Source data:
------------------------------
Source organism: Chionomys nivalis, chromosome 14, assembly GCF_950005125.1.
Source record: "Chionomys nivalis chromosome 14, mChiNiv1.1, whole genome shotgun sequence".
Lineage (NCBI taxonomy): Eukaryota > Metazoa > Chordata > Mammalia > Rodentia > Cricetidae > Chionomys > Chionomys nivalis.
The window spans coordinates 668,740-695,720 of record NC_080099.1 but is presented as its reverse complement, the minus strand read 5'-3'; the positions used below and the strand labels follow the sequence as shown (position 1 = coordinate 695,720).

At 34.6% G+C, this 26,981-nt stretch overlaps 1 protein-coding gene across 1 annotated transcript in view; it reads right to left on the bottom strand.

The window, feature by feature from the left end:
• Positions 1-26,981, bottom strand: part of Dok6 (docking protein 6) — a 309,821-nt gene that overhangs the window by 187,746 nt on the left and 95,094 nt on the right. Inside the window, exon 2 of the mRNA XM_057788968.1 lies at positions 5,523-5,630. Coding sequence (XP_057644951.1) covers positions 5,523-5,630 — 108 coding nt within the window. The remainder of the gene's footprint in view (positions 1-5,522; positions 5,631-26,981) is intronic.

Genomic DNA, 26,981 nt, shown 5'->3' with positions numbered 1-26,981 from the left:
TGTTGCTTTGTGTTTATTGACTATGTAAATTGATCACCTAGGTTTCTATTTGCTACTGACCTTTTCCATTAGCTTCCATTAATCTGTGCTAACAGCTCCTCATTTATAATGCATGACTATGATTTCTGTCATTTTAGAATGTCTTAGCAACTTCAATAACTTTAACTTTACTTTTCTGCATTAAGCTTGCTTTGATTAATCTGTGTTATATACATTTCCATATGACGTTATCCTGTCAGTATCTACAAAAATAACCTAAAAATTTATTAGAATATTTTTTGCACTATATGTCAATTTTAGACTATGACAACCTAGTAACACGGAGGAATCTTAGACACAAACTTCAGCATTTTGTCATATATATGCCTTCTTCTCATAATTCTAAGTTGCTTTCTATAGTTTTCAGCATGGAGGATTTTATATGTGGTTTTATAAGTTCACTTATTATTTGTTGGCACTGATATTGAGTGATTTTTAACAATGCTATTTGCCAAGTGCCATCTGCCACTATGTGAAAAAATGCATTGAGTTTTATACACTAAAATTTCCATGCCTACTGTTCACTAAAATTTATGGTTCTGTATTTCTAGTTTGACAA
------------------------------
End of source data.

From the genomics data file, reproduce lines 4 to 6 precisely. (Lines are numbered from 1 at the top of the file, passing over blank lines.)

The window spans coordinates 668,740-695,720 of record NC_080099.1 but is presented as its reverse complement, the minus strand read 5'-3'; the positions used below and the strand labels follow the sequence as shown (position 1 = coordinate 695,720).

At 34.6% G+C, this 26,981-nt stretch overlaps 1 protein-coding gene across 1 annotated transcript in view; it reads right to left on the bottom strand.

The window, feature by feature from the left end: